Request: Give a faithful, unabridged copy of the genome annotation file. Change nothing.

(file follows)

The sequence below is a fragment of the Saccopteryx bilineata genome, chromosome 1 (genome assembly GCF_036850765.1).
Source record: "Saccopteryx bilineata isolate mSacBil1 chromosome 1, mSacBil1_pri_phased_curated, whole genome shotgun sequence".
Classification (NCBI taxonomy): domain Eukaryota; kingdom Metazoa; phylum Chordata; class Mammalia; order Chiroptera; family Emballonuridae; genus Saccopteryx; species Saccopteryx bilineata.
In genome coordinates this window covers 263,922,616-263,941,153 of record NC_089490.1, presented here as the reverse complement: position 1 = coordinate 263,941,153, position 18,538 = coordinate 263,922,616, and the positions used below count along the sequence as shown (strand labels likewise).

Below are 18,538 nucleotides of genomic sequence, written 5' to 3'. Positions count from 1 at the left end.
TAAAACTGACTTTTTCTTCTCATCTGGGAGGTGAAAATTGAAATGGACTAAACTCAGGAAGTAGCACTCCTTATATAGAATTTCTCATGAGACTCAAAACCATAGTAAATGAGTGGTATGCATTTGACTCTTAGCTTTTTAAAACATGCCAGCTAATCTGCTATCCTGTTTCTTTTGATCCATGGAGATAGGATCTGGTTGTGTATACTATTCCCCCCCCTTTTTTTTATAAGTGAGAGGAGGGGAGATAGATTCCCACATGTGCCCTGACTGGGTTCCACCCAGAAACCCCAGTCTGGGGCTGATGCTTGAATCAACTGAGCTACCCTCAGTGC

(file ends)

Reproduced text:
The sequence below is a fragment of the Saccopteryx bilineata genome, chromosome 1 (genome assembly GCF_036850765.1).
Source record: "Saccopteryx bilineata isolate mSacBil1 chromosome 1, mSacBil1_pri_phased_curated, whole genome shotgun sequence".
Classification (NCBI taxonomy): domain Eukaryota; kingdom Metazoa; phylum Chordata; class Mammalia; order Chiroptera; family Emballonuridae; genus Saccopteryx; species Saccopteryx bilineata.
In genome coordinates this window covers 263,922,616-263,941,153 of record NC_089490.1, presented here as the reverse complement: position 1 = coordinate 263,941,153, position 18,538 = coordinate 263,922,616, and the positions used below count along the sequence as shown (strand labels likewise).

Below are 18,538 nucleotides of genomic sequence, written 5' to 3'. Positions count from 1 at the left end.
TAAAACTGACTTTTTCTTCTCATCTGGGAGGTGAAAATTGAAATGGACTAAACTCAGGAAGTAGCACTCCTTATATAGAATTTCTCATGAGACTCAAAACCATAGTAAATGAGTGGTATGCATTTGACTCTTAGCTTTTTAAAACATGCCAGCTAATCTGCTATCCTGTTTCTTTTGATCCATGGAGATAGGATCTGGTTGTGTATACTATTCCCCCCCCTTTTTTTTATAAGTGAGAGGAGGGGAGATAGATTCCCACATGTGCCCTGACTGGGTTCCACCCAGAAACCCCAGTCTGGGGCTGATGCTTGAATCAACTGAGCTACCCTCAGTGC